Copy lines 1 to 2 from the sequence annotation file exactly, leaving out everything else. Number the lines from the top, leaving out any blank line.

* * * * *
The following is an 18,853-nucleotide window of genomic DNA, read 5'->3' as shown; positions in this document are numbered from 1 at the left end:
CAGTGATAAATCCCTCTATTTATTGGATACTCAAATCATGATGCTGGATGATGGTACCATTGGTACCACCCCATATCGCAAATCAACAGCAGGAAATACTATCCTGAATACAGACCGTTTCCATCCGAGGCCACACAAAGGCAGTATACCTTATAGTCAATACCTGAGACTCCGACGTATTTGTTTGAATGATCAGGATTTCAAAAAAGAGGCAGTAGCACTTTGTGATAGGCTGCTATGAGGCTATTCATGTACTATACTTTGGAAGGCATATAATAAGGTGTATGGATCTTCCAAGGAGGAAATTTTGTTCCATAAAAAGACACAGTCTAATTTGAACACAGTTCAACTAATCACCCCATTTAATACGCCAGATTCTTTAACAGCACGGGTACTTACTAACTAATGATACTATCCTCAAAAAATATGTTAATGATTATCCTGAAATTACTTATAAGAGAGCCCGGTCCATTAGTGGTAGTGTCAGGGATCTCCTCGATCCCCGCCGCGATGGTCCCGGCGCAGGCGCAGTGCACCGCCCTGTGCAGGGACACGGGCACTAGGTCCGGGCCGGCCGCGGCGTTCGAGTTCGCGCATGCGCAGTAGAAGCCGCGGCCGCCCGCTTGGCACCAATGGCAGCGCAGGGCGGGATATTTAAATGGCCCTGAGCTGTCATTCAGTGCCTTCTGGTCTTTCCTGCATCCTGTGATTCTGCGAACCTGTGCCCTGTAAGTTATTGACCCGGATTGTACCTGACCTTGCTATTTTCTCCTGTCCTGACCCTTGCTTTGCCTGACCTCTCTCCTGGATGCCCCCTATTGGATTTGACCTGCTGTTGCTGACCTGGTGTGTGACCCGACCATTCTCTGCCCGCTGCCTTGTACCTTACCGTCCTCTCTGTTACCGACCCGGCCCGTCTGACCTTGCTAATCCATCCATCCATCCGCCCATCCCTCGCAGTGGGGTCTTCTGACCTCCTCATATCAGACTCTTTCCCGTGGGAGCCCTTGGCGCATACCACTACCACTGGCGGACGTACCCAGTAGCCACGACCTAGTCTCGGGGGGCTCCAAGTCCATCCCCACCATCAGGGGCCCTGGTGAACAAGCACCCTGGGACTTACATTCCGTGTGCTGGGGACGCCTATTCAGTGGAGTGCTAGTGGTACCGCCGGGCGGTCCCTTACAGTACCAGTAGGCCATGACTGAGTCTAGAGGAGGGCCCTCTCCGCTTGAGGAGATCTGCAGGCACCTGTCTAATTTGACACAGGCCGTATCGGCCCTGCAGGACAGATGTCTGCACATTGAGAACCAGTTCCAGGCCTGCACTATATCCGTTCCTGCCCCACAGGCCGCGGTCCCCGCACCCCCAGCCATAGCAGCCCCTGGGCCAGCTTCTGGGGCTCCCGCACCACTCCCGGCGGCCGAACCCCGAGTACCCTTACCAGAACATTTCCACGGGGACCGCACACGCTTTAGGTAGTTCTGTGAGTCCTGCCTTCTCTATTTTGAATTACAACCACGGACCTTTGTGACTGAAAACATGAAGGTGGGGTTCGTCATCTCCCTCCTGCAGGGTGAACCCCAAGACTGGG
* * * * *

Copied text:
The following is an 18,853-nucleotide window of genomic DNA, read 5'->3' as shown; positions in this document are numbered from 1 at the left end:
CAGTGATAAATCCCTCTATTTATTGGATACTCAAATCATGATGCTGGATGATGGTACCATTGGTACCACCCCATATCGCAAATCAACAGCAGGAAATACTATCCTGAATACAGACCGTTTCCATCCGAGGCCACACAAAGGCAGTATACCTTATAGTCAATACCTGAGACTCCGACGTATTTGTTTGAATGATCAGGATTTCAAAAAAGAGGCAGTAGCACTTTGTGATAGGCTGCTATGAGGCTATTCATGTACTATACTTTGGAAGGCATATAATAAGGTGTATGGATCTTCCAAGGAGGAAATTTTGTTCCATAAAAAGACACAGTCTAATTTGAACACAGTTCAACTAATCACCCCATTTAATACGCCAGATTCTTTAACAGCACGGGTACTTACTAACTAATGATACTATCCTCAAAAAATATGTTAATGATTATCCTGAAATTACTTATAAGAGAGCCCGGTCCATTAGTGGTAGTGTCAGGGATCTCCTCGATCCCCGCCGCGATGGTCCCGGCGCAGGCGCAGTGCACCGCCCTGTGCAGGGACACGGGCACTAGGTCCGGGCCGGCCGCGGCGTTCGAGTTCGCGCATGCGCAGTAGAAGCCGCGGCCGCCCGCTTGGCACCAATGGCAGCGCAGGGCGGGATATTTAAATGGCCCTGAGCTGTCATTCAGTGCCTTCTGGTCTTTCCTGCATCCTGTGATTCTGCGAACCTGTGCCCTGTAAGTTATTGACCCGGATTGTACCTGACCTTGCTATTTTCTCCTGTCCTGACCCTTGCTTTGCCTGACCTCTCTCCTGGATGCCCCCTATTGGATTTGACCTGCTGTTGCTGACCTGGTGTGTGACCCGACCATTCTCTGCCCGCTGCCTTGTACCTTACCGTCCTCTCTGTTACCGACCCGGCCCGTCTGACCTTGCTAATCCATCCATCCATCCGCCCATCCCTCGCAGTGGGGTCTTCTGACCTCCTCATATCAGACTCTTTCCCGTGGGAGCCCTTGGCGCATACCACTACCACTGGCGGACGTACCCAGTAGCCACGACCTAGTCTCGGGGGGCTCCAAGTCCATCCCCACCATCAGGGGCCCTGGTGAACAAGCACCCTGGGACTTACATTCCGTGTGCTGGGGACGCCTATTCAGTGGAGTGCTAGTGGTACCGCCGGGCGGTCCCTTACAGTACCAGTAGGCCATGACTGAGTCTAGAGGAGGGCCCTCTCCGCTTGAGGAGATCTGCAGGCACCTGTCTAATTTGACACAGGCCGTATCGGCCCTGCAGGACAGATGTCTGCACATTGAGAACCAGTTCCAGGCCTGCACTATATCCGTTCCTGCCCCACAGGCCGCGGTCCCCGCACCCCCAGCCATAGCAGCCCCTGGGCCAGCTTCTGGGGCTCCCGCACCACTCCCGGCGGCCGAACCCCGAGTACCCTTACCAGAACATTTCCACGGGGACCGCACACGCTTTAGGTAGTTCTGTGAGTCCTGCCTTCTCTATTTTGAATTACAACCACGGACCTTTGTGACTGAAAACATGAAGGTGGGGTTCGTCATCTCCCTCCTGCAGGGTGAACCCCAAGACTGGG